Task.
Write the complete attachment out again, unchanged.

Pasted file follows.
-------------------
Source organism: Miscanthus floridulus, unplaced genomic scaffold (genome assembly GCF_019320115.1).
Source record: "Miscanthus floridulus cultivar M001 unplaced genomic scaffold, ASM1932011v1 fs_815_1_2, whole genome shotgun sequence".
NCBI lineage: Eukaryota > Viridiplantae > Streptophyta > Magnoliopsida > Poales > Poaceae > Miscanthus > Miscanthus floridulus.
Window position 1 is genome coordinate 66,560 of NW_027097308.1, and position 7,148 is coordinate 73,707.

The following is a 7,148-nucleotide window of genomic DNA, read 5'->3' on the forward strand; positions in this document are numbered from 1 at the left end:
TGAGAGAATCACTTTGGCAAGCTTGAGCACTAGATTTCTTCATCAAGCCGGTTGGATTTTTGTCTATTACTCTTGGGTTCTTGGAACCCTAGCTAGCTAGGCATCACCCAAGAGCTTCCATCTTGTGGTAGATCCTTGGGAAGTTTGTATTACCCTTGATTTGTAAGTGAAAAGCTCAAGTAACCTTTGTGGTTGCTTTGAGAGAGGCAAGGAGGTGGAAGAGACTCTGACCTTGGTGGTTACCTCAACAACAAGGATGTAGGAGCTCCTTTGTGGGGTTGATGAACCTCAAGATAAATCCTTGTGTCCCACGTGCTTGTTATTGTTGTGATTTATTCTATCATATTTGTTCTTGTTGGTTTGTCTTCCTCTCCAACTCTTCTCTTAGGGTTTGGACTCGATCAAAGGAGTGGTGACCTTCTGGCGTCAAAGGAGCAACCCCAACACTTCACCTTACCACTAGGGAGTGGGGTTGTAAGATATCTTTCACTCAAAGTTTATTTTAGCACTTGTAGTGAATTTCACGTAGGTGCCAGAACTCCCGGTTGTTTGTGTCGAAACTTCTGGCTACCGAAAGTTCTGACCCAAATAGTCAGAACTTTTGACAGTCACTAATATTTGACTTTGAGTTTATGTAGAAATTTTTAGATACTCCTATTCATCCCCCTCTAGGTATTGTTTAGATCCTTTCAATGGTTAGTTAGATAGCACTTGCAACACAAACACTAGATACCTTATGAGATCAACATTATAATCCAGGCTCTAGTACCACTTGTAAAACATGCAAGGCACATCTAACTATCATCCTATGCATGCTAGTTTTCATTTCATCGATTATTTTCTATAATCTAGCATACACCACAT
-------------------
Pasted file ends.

Source organism: Miscanthus floridulus, unplaced genomic scaffold (genome assembly GCF_019320115.1).
Source record: "Miscanthus floridulus cultivar M001 unplaced genomic scaffold, ASM1932011v1 fs_815_1_2, whole genome shotgun sequence".
NCBI lineage: Eukaryota > Viridiplantae > Streptophyta > Magnoliopsida > Poales > Poaceae > Miscanthus > Miscanthus floridulus.
Window position 1 is genome coordinate 66,560 of NW_027097308.1, and position 7,148 is coordinate 73,707.

The following is a 7,148-nucleotide window of genomic DNA, read 5'->3' on the forward strand; positions in this document are numbered from 1 at the left end:
TGAGAGAATCACTTTGGCAAGCTTGAGCACTAGATTTCTTCATCAAGCCGGTTGGATTTTTGTCTATTACTCTTGGGTTCTTGGAACCCTAGCTAGCTAGGCATCACCCAAGAGCTTCCATCTTGTGGTAGATCCTTGGGAAGTTTGTATTACCCTTGATTTGTAAGTGAAAAGCTCAAGTAACCTTTGTGGTTGCTTTGAGAGAGGCAAGGAGGTGGAAGAGACTCTGACCTTGGTGGTTACCTCAACAACAAGGATGTAGGAGCTCCTTTGTGGGGTTGATGAACCTCAAGATAAATCCTTGTGTCCCACGTGCTTGTTATTGTTGTGATTTATTCTATCATATTTGTTCTTGTTGGTTTGTCTTCCTCTCCAACTCTTCTCTTAGGGTTTGGACTCGATCAAAGGAGTGGTGACCTTCTGGCGTCAAAGGAGCAACCCCAACACTTCACCTTACCACTAGGGAGTGGGGTTGTAAGATATCTTTCACTCAAAGTTTATTTTAGCACTTGTAGTGAATTTCACGTAGGTGCCAGAACTCCCGGTTGTTTGTGTCGAAACTTCTGGCTACCGAAAGTTCTGACCCAAATAGTCAGAACTTTTGACAGTCACTAATATTTGACTTTGAGTTTATGTAGAAATTTTTAGATACTCCTATTCATCCCCCTCTAGGTATTGTTTAGATCCTTTCAATGGTTAGTTAGATAGCACTTGCAACACAAACACTAGATACCTTATGAGATCAACATTATAATCCAGGCTCTAGTACCACTTGTAAAACATGCAAGGCACATCTAACTATCATCCTATGCATGCTAGTTTTCATTTCATCGATTATTTTCTATAATCTAGCATACACCACAT